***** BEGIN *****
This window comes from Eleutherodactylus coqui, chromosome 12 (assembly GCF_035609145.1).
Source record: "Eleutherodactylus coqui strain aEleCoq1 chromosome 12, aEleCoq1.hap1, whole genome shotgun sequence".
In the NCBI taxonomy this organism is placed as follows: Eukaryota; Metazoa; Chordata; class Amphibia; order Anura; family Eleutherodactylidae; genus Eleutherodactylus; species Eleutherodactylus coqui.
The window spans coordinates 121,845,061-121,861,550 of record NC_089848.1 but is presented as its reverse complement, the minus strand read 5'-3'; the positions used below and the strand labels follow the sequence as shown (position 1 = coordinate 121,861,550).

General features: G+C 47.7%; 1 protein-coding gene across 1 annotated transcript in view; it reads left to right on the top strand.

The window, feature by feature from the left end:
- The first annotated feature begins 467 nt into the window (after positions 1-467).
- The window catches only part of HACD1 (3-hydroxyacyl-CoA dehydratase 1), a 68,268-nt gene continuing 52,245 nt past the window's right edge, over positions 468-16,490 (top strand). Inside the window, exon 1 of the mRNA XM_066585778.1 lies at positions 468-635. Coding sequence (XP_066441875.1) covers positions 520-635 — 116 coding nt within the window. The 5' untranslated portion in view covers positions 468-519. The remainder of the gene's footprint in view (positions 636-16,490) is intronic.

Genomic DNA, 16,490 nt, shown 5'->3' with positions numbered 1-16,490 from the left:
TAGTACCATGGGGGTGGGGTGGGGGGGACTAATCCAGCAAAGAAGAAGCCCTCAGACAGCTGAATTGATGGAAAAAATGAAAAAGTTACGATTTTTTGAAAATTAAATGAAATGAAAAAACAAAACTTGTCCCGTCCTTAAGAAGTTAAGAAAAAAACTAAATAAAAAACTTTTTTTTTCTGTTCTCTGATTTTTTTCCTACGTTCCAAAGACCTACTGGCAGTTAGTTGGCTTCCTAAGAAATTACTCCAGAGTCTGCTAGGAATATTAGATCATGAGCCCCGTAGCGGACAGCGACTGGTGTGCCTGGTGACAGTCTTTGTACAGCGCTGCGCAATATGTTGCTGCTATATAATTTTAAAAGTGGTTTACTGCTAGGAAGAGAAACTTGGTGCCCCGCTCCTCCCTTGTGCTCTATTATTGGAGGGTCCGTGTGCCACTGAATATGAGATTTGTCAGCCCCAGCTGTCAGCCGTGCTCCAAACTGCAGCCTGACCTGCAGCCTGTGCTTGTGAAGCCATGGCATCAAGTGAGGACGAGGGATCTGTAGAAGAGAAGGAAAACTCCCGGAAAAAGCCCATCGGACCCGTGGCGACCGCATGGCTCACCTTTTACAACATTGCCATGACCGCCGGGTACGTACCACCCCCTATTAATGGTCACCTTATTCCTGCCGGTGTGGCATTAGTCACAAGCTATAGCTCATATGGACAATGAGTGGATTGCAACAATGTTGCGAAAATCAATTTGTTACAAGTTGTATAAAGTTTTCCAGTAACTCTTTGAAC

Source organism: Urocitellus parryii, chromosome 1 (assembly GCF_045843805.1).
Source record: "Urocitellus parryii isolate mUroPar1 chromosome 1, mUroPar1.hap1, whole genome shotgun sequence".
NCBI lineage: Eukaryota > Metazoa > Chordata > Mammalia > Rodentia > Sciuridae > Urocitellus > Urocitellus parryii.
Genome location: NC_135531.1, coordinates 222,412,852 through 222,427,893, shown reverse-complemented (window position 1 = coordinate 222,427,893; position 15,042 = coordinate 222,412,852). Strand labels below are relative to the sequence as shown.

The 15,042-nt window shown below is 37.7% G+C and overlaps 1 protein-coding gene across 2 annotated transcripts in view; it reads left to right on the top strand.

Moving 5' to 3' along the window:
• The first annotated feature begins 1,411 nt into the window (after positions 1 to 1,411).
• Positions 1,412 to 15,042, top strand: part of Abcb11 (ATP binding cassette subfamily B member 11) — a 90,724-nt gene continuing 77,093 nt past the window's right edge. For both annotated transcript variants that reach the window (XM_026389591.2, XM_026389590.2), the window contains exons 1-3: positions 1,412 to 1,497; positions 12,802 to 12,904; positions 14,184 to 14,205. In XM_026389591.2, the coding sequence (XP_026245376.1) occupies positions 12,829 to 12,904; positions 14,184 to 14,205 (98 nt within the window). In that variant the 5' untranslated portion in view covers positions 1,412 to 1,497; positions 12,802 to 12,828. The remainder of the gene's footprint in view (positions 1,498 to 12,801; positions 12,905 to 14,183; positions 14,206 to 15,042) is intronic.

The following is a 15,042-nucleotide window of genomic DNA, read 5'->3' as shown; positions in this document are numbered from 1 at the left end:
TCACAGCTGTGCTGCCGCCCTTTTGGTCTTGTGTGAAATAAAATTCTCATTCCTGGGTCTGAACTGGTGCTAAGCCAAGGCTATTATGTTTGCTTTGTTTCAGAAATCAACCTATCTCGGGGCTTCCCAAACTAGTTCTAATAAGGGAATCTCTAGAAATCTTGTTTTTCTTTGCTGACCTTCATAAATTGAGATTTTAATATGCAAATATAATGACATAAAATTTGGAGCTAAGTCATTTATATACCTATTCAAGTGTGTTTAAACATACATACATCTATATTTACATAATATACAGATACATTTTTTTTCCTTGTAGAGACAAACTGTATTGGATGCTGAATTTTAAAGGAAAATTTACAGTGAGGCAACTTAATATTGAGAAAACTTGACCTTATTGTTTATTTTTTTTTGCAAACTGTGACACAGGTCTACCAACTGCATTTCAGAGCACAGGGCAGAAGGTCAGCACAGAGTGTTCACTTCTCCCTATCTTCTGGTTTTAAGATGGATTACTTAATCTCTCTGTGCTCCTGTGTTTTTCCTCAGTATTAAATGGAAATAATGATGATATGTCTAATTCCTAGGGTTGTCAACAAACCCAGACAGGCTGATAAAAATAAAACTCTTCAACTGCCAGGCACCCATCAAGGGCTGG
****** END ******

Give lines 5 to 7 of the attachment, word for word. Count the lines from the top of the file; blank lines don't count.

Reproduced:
General features: G+C 47.7%; 1 protein-coding gene across 1 annotated transcript in view; it reads left to right on the top strand.

The window, feature by feature from the left end:
- The first annotated feature begins 467 nt into the window (after positions 1-467).